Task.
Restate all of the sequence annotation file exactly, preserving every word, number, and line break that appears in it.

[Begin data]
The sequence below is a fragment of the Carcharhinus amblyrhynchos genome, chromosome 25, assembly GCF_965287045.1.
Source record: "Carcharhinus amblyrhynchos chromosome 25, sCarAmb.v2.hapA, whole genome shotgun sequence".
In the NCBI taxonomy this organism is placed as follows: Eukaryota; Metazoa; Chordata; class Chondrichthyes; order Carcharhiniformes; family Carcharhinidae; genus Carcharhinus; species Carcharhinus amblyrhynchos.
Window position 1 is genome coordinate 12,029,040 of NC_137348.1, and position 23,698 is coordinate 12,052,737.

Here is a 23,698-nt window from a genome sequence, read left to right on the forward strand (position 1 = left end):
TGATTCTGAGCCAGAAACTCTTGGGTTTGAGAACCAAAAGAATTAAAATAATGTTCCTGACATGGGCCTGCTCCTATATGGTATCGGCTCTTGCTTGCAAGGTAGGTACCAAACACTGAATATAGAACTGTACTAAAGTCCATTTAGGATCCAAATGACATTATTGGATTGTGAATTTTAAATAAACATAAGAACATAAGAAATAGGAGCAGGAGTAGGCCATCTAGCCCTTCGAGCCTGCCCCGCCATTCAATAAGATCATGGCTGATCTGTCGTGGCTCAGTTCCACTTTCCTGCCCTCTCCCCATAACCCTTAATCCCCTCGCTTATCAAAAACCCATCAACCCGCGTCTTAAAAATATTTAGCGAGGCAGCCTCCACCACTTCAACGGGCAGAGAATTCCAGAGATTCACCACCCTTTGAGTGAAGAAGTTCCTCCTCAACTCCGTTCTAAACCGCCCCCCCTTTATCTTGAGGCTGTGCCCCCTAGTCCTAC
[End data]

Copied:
The sequence below is a fragment of the Carcharhinus amblyrhynchos genome, chromosome 25, assembly GCF_965287045.1.
Source record: "Carcharhinus amblyrhynchos chromosome 25, sCarAmb.v2.hapA, whole genome shotgun sequence".
In the NCBI taxonomy this organism is placed as follows: Eukaryota; Metazoa; Chordata; class Chondrichthyes; order Carcharhiniformes; family Carcharhinidae; genus Carcharhinus; species Carcharhinus amblyrhynchos.
Window position 1 is genome coordinate 12,029,040 of NC_137348.1, and position 23,698 is coordinate 12,052,737.

Here is a 23,698-nt window from a genome sequence, read left to right on the forward strand (position 1 = left end):
TGATTCTGAGCCAGAAACTCTTGGGTTTGAGAACCAAAAGAATTAAAATAATGTTCCTGACATGGGCCTGCTCCTATATGGTATCGGCTCTTGCTTGCAAGGTAGGTACCAAACACTGAATATAGAACTGTACTAAAGTCCATTTAGGATCCAAATGACATTATTGGATTGTGAATTTTAAATAAACATAAGAACATAAGAAATAGGAGCAGGAGTAGGCCATCTAGCCCTTCGAGCCTGCCCCGCCATTCAATAAGATCATGGCTGATCTGTCGTGGCTCAGTTCCACTTTCCTGCCCTCTCCCCATAACCCTTAATCCCCTCGCTTATCAAAAACCCATCAACCCGCGTCTTAAAAATATTTAGCGAGGCAGCCTCCACCACTTCAACGGGCAGAGAATTCCAGAGATTCACCACCCTTTGAGTGAAGAAGTTCCTCCTCAACTCCGTTCTAAACCGCCCCCCCTTTATCTTGAGGCTGTGCCCCCTAGTCCTAC